When I became sexually active, it did not occur to me that pleasuring my partner is an essential process of intercourse. I modelled sex from porn and the machismo spewed by movie stars on TV. Only one man in my life, a doctor at a Ugandan school I attended, attempted to issue me some sex education.
It’s sad that my generation sufficiently lacks the intricacies of sensuality and sexuality, often approaching the subject with limitations bred from social conditioning stemming from white colonial religious and heavily patriarchal ideas. And for some, it is trauma our bodies have been through that we can barely extensively enjoy sex.
Africans have long been sensual and offering pleasure to your partner was central to it. For instance, what Ugandans call ‘kakyabali’ (read as ‘kachabali’) and Burundians & Rwandans refer to as ‘kunyaza’ is a sexual practice meant to facilitate female orgasm.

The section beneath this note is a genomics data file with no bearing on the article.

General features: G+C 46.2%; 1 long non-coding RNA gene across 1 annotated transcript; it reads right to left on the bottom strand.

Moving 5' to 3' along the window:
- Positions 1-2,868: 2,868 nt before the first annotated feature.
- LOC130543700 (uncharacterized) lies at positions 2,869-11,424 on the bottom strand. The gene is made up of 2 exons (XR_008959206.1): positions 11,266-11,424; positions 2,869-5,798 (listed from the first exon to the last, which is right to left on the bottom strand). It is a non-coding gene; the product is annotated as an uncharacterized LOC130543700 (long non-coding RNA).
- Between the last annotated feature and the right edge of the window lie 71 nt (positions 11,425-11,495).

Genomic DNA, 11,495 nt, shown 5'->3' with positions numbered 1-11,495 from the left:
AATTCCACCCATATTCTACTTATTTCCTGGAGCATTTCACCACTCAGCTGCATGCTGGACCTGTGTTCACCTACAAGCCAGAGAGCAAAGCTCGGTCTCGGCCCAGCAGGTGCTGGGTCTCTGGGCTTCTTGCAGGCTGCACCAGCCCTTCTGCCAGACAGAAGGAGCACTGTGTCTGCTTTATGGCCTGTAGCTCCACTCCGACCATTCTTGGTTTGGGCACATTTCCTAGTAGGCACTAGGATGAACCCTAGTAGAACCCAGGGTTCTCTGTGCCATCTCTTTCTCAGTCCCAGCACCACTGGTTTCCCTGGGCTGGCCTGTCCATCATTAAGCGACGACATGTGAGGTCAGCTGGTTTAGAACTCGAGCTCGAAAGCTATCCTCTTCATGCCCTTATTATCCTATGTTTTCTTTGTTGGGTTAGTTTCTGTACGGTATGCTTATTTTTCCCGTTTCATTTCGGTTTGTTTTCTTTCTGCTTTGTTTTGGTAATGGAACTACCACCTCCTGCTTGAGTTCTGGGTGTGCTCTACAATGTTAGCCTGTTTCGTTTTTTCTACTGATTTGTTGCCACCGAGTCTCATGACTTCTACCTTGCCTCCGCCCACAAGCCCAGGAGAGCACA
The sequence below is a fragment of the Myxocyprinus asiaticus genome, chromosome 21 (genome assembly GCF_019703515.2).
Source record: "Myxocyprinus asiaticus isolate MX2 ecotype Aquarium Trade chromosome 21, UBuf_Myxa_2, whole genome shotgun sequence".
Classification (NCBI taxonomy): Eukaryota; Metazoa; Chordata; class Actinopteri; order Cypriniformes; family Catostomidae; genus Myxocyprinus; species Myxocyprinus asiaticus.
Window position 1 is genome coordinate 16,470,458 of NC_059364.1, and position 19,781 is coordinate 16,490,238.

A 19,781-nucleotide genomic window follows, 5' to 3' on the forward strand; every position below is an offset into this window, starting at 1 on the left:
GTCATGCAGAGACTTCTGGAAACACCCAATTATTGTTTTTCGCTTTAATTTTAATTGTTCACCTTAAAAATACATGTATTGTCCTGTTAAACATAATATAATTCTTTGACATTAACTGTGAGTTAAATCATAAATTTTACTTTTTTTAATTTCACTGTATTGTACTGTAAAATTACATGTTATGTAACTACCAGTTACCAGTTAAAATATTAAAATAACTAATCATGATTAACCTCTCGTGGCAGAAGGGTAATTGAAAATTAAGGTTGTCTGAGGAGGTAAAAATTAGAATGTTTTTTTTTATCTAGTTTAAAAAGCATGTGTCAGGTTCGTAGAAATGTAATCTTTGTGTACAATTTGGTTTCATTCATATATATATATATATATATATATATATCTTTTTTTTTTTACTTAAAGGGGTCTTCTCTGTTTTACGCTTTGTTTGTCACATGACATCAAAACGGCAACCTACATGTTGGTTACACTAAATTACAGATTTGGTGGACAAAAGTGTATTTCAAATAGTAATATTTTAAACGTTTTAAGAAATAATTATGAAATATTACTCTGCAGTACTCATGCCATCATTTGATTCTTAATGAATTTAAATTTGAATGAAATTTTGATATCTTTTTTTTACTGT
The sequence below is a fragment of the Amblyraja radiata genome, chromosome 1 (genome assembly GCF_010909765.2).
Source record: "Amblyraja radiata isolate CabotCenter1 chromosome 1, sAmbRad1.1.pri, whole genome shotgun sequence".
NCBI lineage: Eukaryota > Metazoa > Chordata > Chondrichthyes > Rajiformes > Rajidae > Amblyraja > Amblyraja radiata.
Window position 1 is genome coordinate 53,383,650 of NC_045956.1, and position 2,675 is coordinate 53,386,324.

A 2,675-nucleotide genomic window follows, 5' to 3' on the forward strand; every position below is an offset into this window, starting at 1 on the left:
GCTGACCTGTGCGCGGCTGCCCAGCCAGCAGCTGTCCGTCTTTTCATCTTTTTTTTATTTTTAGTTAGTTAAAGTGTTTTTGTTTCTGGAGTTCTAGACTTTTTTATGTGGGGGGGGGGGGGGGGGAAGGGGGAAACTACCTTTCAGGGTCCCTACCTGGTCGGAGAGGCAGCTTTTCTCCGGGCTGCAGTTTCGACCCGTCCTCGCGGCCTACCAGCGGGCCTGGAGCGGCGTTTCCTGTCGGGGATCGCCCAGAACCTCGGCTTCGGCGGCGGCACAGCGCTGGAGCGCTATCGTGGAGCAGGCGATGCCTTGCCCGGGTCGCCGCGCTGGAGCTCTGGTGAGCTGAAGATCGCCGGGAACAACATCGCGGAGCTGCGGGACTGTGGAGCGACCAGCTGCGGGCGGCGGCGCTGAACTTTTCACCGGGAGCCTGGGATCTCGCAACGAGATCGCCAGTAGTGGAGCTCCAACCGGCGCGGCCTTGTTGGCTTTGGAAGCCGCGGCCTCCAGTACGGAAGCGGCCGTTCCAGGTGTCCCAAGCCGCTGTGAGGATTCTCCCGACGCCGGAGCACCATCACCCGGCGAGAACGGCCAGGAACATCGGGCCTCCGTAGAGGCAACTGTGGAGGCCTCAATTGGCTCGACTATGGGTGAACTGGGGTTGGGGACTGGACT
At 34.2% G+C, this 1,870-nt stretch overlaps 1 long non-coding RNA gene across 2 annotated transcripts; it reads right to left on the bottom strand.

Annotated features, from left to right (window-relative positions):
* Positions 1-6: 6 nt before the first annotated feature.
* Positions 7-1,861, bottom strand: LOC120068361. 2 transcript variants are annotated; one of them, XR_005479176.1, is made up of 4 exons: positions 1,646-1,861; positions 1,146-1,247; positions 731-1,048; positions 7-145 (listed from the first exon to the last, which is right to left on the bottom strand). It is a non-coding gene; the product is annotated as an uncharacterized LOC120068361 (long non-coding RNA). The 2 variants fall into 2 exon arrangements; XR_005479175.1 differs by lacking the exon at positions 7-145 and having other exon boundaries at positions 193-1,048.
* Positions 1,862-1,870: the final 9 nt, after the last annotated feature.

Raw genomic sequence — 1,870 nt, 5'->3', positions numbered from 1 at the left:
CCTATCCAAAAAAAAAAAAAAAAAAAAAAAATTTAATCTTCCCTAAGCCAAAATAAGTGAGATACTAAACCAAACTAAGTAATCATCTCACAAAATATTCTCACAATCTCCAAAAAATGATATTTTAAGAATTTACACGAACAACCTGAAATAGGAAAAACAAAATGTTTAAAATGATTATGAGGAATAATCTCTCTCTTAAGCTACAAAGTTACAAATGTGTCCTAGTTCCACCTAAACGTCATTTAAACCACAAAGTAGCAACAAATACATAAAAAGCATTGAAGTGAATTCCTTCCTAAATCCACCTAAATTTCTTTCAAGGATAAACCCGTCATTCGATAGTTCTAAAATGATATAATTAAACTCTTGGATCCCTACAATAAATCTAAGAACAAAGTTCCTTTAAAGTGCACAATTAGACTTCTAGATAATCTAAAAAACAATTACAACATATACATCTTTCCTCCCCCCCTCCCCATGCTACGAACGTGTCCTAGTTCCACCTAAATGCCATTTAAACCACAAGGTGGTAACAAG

The male partner first stimulates the labia minora of the female partner by tapping and also rubbing with his penis and then, at a certain level of arousal, proceeds to stimulate the internal surfaces of the labia minora and the vulval vestibule, including the urinary meatus in the same manner, followed by stimulation of the clitoris.
It involves a non-penetrative and a penetrative phase in progression.
Over the years, I have learned giving pleasure to your partner, concentrating on their body by sensual touch, eye to eye glancing or licking or skin to skin movement, massaging or whichever other means, way before penetration, intensifies the sexual experience especially if you are mutually doing it to each other.
Sex is not sex because of penetration. Sex is sex because of bodies arousing each other, entering a carnal harmony that transcends them into another world.
Be mindful of your sex.